Soil is nature’s treatment system; it is hard to beat Mother Nature. Soil physically strains suspended matter from water. Soil is rich in a diverse community of micro organisms and micro nutrients, a combination that is ideally suited for the renovation of wastewater. Soil also maintains a constant, moderate, temperature; this is extremely important for consistent wastewater treatment. What soil lacks is oxygen.
When soil is lightly loaded with wastewater, treatment levels are difficult to beat. However, due to space constraints, wastewater is often loaded at levels that overwhelm the ability of the soil to transfer oxygen. When oxygen is limited, the microbial community becomes similarly limited, diminishing treatment and hydraulic performance suffers.
With SoilAir optimum levels of oxygen can be maintained in and around the leaching system. With SoilAir, leaching system performance is no longer a gamble, but assured.
This enhanced treatment allows leach fields to treat water in smaller spaces and with reduced separation to the water table and other limiting zones. The use of SoilAir is especially important in sensitive environments such as proximity to wetlands, lakes, watersheds, estuaries, etc.
Since air contains 21,000 times more oxygen than water, biological oxygen demand (B.O.D.) and total suspended solids (TSS) can be readily treated with this technology. Wastewater with B.O.D. in excess of 2,000 mg/l can be reduced to less than 10 mg/l. Even high strength waste streams that are challenging to pretreatment systems can be readily treated by SoilAir. In certain cases leach fields served by pretreatment systems can be further amended by SoilAir for increased performance. TSS removal responds in a similar manner to B.O.D.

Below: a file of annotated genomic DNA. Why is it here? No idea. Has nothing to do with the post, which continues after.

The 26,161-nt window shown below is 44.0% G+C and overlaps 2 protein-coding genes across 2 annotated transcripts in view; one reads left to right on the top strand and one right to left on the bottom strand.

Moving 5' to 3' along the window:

SoilAir has been proven to increase the pathogen removal rate of traditional leach fields' a one (1) log increase of fecal coliform removal is routine. Flowing air through soil eliminates saturated flow; this is the predominate mechanism for pathogen transport. Additionally, SoilAir increases predatory micro-organisms such as nematodes; which will consume pathogens such as fecal coliform.
SoilAir has been proven to remove up to 75% of Total Nitrogen in third party studies CICEET/NOAA. The SoilAir process is similar to that of a sequencing batch reactor. In the first step, air is introduced into the leach field and surrounding soil, this provides nitrification. Secondly, the blower is turned off and anoxic wastewater, containing carbon, is directed into the leaching structure resulting in denitrification. SoilAir has been utilized successfully to treat nitrogen plumes in the groundwater, dropping groundwater total nitrogen concentrations by over 75%.
SoilAir is one of only a few technologies that can enhance phosphorus removal; this occurs in two distinctly different mechanisms. The first mechanism is similar to enhanced biological phosphorus removal utilized in larger municipal wastewater treatment plants. The second mechanism results from maintaining atmospheric levels of oxygen in the soil adjacent to the leach field. This is not the case with a traditional leach field which are anaerobic and reduced and consequently allow iron and other beneficial minerals to become soluble and the stripped from soil beneath the leach field. Conversely, with SoilAir, the soil is aerobic and retains the iron in an oxide form. With SoilAir the iron is available to allow the phosphorus to bind to the soil particles.
The application of SoilAir to existing systems has resulted in the reduction of phosphorus concentrations in down gradient monitoring wells and lysimeters.
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